Ornamental weeping tree advice


#1

I would like advice on which weeping tree to get. It can flower or fruit or simply be ornamental, it doesn’t really matter.

My wife wants the weeping tree. I have pointed out some weeping cherries and similar things and they are not what she is after. They are too rigid. She would like something that flows in the breeze.

We drove past some willow trees, apparently they are the right shape. They flow in the breeze. Unfortunately I don’t think they can grow in our lawn as it is dry.

Can someone please suggest a weeping tree that is similar to a willow but can survive when planted in a lawn.


#2

How about a Weeping Santa Rosa plum?


#3

Weeping redbud is a nice smaller size tree


#4

practically all the fruiting branches of jujubes are herbaceous and get weepy, though not as weepy and long-stemmed as willows. The contorted juju has a dense weepy growth which your wife might like, and will be an excellent alternative to grow on your dry lawn since jujus are desert denizens. Contorteds are some of the most ornamental fruit-bearing trees, with or without foliage


#5

your So (Contorted) is far more weepy and has more fruit than mine does. Mine is also up against a wall. How tall is it?

Scott


#6

Thanks for the replies! I will look into them and see if they meet the requirements.

I probably should have said we are in a temperate zone that gets frost down to about -10C. I think it translates to zone 8 or 9a.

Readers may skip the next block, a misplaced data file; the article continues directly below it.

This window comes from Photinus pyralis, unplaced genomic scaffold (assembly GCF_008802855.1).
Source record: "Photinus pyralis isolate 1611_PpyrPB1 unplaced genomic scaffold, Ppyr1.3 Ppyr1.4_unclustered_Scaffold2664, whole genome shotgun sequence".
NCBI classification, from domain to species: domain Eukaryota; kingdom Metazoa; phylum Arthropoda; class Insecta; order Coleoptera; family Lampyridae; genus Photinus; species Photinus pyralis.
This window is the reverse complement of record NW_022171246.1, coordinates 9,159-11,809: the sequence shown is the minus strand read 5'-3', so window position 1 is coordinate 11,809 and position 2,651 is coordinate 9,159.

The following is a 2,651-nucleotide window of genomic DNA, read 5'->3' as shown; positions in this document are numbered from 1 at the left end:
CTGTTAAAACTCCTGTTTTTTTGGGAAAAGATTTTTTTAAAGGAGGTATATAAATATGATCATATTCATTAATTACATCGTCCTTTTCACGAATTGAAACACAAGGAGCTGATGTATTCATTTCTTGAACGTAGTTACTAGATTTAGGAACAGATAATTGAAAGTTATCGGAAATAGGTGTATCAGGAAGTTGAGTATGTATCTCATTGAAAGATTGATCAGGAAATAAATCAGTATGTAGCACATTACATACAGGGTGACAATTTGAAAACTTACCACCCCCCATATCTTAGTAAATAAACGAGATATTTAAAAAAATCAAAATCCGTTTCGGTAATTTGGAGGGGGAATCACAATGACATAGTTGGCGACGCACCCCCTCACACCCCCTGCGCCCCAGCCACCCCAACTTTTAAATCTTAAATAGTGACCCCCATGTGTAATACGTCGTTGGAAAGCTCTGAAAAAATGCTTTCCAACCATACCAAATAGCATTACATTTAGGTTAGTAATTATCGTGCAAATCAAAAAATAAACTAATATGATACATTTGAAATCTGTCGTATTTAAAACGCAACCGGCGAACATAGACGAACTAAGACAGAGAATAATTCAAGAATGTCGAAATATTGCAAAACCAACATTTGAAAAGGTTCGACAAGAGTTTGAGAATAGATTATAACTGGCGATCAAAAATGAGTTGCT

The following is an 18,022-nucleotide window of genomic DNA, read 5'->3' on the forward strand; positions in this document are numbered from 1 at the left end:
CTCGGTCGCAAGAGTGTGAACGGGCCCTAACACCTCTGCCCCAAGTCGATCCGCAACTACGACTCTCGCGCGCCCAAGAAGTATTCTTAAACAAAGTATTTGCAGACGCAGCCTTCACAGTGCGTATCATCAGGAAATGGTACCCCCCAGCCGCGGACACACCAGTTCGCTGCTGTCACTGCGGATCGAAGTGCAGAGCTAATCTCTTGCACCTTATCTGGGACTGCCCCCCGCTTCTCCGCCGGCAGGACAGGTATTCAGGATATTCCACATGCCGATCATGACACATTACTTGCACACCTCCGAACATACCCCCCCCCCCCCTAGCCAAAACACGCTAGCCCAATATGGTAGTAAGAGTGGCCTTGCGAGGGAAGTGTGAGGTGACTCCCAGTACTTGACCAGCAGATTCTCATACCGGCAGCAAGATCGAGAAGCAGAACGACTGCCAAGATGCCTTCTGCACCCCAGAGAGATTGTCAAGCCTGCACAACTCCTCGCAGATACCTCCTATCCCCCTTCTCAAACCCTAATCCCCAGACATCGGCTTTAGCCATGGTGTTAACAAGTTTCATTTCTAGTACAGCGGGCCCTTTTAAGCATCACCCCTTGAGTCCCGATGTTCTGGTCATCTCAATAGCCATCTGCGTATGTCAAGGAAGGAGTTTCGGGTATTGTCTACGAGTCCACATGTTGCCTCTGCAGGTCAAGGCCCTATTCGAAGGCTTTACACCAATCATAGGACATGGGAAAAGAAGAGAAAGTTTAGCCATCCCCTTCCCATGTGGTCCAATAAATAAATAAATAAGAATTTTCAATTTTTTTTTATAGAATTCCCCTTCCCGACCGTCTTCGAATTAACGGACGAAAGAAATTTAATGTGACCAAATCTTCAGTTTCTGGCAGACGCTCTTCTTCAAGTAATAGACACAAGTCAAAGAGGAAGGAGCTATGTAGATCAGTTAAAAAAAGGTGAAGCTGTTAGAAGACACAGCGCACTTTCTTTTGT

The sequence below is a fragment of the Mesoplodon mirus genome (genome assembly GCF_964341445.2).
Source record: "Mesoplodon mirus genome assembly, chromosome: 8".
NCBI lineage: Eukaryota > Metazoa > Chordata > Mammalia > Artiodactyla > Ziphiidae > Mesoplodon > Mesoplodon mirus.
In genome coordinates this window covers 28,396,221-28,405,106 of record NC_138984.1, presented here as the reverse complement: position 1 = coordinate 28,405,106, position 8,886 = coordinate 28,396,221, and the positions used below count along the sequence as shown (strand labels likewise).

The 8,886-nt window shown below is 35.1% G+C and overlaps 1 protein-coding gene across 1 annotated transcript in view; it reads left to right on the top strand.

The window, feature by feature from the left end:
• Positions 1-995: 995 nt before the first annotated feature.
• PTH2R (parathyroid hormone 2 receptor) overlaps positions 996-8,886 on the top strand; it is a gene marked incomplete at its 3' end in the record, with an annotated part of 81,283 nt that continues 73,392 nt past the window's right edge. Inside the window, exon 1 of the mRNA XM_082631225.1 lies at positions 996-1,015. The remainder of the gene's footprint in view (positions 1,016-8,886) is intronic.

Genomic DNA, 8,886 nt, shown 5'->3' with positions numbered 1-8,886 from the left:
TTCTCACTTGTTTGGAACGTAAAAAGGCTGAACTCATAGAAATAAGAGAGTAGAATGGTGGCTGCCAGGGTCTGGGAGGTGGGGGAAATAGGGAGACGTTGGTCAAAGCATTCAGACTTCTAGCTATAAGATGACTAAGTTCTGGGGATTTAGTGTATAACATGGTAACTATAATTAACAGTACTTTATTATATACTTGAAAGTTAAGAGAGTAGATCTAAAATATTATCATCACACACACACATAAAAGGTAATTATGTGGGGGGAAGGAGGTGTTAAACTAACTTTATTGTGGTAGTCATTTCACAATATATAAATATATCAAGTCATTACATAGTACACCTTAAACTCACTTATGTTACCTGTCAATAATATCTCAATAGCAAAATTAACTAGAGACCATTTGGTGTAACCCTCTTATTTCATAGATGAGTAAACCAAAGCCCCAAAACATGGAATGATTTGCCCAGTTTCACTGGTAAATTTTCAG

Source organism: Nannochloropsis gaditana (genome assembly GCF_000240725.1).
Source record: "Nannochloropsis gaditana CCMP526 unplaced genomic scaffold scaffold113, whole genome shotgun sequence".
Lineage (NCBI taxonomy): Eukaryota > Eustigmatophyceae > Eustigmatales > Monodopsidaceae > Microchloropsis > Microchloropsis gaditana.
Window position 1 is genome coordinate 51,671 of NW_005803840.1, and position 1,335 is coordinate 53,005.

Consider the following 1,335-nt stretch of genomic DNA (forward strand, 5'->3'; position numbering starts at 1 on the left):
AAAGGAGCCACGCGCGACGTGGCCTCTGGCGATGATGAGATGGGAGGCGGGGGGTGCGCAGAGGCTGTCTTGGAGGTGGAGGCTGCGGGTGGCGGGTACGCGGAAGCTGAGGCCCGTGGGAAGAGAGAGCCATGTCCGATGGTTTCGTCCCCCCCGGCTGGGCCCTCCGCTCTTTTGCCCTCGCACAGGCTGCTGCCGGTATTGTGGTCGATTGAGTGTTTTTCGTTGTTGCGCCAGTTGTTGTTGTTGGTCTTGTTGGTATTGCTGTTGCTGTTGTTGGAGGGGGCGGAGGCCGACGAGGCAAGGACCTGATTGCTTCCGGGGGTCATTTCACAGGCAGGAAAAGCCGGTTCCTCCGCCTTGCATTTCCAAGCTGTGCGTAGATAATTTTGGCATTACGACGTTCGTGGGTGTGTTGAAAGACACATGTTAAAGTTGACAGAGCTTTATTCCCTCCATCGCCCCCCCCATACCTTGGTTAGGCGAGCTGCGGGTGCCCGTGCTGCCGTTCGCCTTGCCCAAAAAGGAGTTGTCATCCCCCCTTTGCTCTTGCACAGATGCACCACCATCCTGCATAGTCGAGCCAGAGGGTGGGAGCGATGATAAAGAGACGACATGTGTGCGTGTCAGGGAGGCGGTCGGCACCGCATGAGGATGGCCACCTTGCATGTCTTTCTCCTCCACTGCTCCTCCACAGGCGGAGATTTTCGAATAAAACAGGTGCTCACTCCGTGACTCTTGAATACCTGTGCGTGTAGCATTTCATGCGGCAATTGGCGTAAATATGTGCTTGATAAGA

#7

I’m a pretty big fan of Cercidiphyllum japonicum Pendula.

Edit: not drought tolerant

Dax


#8

there might be two types of contorted so, and should find out next year. Possible though that your juju is currently producing on younger laterals, as olders ones(such as shown on photo i posted)tend to produce longer and more productive fruiting branches. First-year laterals would look sparse, with just a few relatively short fruiting branches, usually just two per node along the lateral. On the second year the nodes will grow three or even four fruiting branches, and gets denser every year, especially if the apical node of the tree is decapitated. The tree we posted is kept at ~10 feet tall.
below is a pic(of the same tree taken in 2015) with recent apical growth which you’d notice only had sparse foliage at the time, since all laterals were young. The previous photo i posted was taken in 2016. Jujus also tend to grow denser in regions with longer growing seasons and overall daylight hours, since overlapping of foliage will not be as detrimental to production as it would in more northerly latitudes


#9

that’s great, actually an optimal region to grow jujus


#10

I like weeping mulberry. I tried grafting a weeping MB (White?) to a good sized red mulberry but, it did not take so, I top worked it with Issai and It should produce something with an aesthetically pleasing weeping habit but, it also bears fruit.


#11

Apparently they are all too rigid. She would like something that can flow in the breeze, like the willows do. I am not sure if we will find anything suitable. Cercidiphyllum japonicum Pendula was the first ‘maybe’ I have encountered.

You have got me thinking about jujube for another part of our property. I have lots of questions about them, but may do some reading of other threads first.